The greatest economy to ever grace the face of the planet has been reduced to getting by on the same kind of moxie as that Little Engine That Could, and that's a compliment because business could throw in the towel. Instead American businesses, big but especially small, continue to reflect the kind of optimism and hard work that's at the heart of the story of that little train.
That sort of optimism is also at the heart of the success of America, powered by optimism and hard work, inspired and underpinned by faith.
Shaken and tested since 2007, the economy continues to find ways not to implode. Moreover, business continues to seek ways around obstacles as part of the War on Success including the nuclear bomb that is the new healthcare law. Yesterday's Empire State Survey by the New York Federal Reserve on manufacturing shed light on the optimism part and also shed light on how huge the hit from the new health care law will be to those very businesses that must play a role in propelling the nation forward.
July numbers from the Empire State report came in better than expected, and unlike consumer confidence six months down the road, manufactures are even more optimistic about six months from now. There was a significant jump in expectations for general conditions, new orders and shipments over the next six months.
The survey underscores a serious issue with respect to employment. Even as jobs are up slightly the average work week continues to decline rapidly. This echoes what we saw in the last jobs report with its explosion of part-time work. Sadly, even if this doesn't turn out to be a jobless recovery, it will surely be the part-time work recovery. There's simply no way around it-the new healthcare law will destroy jobs even if it doesn't break the back or optimism of American business.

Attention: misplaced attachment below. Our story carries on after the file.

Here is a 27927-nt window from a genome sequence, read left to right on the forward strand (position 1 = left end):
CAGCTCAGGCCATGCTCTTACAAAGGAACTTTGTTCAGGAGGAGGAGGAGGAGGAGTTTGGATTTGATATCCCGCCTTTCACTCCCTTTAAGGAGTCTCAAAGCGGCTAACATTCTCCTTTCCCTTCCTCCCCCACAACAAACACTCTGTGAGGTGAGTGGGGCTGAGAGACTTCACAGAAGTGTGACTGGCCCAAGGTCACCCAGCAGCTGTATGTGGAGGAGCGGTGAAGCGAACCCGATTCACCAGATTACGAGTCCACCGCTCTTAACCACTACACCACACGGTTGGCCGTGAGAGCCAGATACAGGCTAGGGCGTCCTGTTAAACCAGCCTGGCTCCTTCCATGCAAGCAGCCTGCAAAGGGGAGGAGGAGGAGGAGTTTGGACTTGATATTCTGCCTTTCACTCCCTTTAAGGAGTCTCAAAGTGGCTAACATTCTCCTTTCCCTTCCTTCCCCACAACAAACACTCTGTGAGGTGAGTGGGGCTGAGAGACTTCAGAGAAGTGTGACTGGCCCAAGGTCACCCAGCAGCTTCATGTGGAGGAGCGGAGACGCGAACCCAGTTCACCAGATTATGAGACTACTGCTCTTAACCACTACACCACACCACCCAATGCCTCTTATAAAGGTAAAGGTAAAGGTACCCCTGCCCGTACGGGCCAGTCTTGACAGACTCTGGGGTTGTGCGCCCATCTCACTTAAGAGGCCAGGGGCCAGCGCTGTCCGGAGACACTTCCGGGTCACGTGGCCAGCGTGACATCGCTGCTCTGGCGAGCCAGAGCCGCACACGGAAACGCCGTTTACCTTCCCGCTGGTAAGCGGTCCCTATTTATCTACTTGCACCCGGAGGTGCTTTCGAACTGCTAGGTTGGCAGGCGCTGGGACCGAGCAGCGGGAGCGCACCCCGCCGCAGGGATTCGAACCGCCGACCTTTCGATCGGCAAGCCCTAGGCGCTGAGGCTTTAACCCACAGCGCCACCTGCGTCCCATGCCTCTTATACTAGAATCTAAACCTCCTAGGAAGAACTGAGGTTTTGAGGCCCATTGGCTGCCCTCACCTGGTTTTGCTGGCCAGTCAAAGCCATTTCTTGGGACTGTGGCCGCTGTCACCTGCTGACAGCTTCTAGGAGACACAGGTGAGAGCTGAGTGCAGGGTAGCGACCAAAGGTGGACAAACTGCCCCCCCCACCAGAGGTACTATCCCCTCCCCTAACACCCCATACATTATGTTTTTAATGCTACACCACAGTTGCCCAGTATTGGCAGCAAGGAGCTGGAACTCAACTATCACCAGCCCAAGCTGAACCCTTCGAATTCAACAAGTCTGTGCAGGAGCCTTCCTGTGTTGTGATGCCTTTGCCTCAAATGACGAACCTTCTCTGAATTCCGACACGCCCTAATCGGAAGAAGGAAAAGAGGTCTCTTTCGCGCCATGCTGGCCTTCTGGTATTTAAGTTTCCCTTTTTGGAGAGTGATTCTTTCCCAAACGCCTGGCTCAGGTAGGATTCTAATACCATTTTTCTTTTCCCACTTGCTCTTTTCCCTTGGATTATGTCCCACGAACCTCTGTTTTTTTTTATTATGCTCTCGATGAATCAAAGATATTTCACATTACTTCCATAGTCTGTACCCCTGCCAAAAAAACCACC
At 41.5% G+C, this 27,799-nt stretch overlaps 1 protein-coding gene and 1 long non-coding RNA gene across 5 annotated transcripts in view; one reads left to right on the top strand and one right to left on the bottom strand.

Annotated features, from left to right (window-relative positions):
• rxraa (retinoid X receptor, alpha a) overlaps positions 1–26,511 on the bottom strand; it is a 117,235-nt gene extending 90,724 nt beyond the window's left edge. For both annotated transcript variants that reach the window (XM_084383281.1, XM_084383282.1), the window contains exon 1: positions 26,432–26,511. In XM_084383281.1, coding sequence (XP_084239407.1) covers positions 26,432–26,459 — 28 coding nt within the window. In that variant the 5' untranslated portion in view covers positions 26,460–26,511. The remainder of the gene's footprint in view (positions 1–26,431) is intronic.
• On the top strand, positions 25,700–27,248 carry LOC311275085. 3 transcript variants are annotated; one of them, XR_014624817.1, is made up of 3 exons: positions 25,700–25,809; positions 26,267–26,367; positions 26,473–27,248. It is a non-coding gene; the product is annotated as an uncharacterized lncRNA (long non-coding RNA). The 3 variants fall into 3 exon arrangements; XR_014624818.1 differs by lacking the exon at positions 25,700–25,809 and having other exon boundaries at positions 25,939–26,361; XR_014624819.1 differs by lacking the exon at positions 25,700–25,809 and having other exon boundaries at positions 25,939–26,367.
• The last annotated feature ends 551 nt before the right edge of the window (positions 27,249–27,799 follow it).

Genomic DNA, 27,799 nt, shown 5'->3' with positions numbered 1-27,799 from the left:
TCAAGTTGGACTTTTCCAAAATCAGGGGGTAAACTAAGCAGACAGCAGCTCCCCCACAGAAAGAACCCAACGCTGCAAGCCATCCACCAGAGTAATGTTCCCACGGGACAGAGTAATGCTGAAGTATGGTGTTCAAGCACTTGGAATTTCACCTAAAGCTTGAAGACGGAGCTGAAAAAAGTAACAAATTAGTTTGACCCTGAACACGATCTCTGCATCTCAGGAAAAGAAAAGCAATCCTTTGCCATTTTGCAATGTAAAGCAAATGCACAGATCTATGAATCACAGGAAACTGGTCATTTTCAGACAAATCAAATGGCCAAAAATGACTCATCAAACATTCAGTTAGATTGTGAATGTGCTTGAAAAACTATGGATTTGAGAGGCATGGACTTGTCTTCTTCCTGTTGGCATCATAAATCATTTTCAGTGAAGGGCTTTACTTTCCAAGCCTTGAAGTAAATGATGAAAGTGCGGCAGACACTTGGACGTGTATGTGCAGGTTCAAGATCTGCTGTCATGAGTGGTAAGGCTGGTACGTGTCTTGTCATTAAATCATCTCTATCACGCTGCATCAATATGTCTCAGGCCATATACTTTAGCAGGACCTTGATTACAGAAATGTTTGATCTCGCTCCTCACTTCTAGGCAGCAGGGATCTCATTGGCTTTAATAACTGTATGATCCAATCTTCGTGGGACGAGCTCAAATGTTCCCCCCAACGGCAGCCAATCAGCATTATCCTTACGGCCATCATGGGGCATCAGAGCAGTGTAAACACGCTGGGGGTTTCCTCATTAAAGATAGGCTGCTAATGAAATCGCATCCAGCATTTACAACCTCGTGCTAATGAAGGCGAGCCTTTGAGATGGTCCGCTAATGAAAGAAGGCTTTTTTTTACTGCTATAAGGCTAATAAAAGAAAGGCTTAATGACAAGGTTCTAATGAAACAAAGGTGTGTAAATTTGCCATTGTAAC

Changes to employment because of Obamacare
> 86.7% health insurance costs will increase substantially (50%) or somewhat
> 10.9% plan to outsource more
> 6.5% plan to fire or refrain from hiring
> 5.4% will shift from full time to part time to stay under 50 employees
In spite of it all American, companies are laying out big dough in preparation of things getting better sooner rather than later. Capital goods orders ex-aircraft and military equipment increased 1.5% in May, making it the third consecutive month. It's bittersweet that the three month advance is the longest since October 2011. Part of me thinks corporate America is ready to look beyond harsh policies and rhetoric of the White House in hopes the next three and half years are more or less a stalemate.
Common Mistakes in Investing
I've received a huge outpouring of people that would like to be on the call about investing. I'm going to do two calls. The first will be open to all interested in rules of investing. There is no reason anyone shouldn't be an investor in the stock market.
Yes, the media, poor government policy and the Fed have spooked you into staying on the sidelines in the end you have to be responsible for your financial health.
Time to figure it out for yourself because missing bottoms while waiting for bottoms and missing opportunities while worried about tops is folly.
The call is today July 16 at 2:30 PM EST
There are 20 spots remaining- it's free.
Email me at email@example.com
The market has stalled as earnings are mostly beating, but there hasn't been a blockbuster result capable of lifting the entire market. This happens when the market happens to be at an all-time high. In fact, slightly higher or flat in response to earnings isn't a bad deal all things considered.
Goldman Sachs has the beat of the morning, $8.9 billion revenue and earnings per share of $3.70 versus $7.9 billion and $2.82 estimate.
Coca Cola (KO) is the disappointment of the morning and a drag on futures. Volume numbers underscore challenges in developed nations (and apparently wet weather the excuse from management).
Latin America +2%
Eurasia & Africa +9%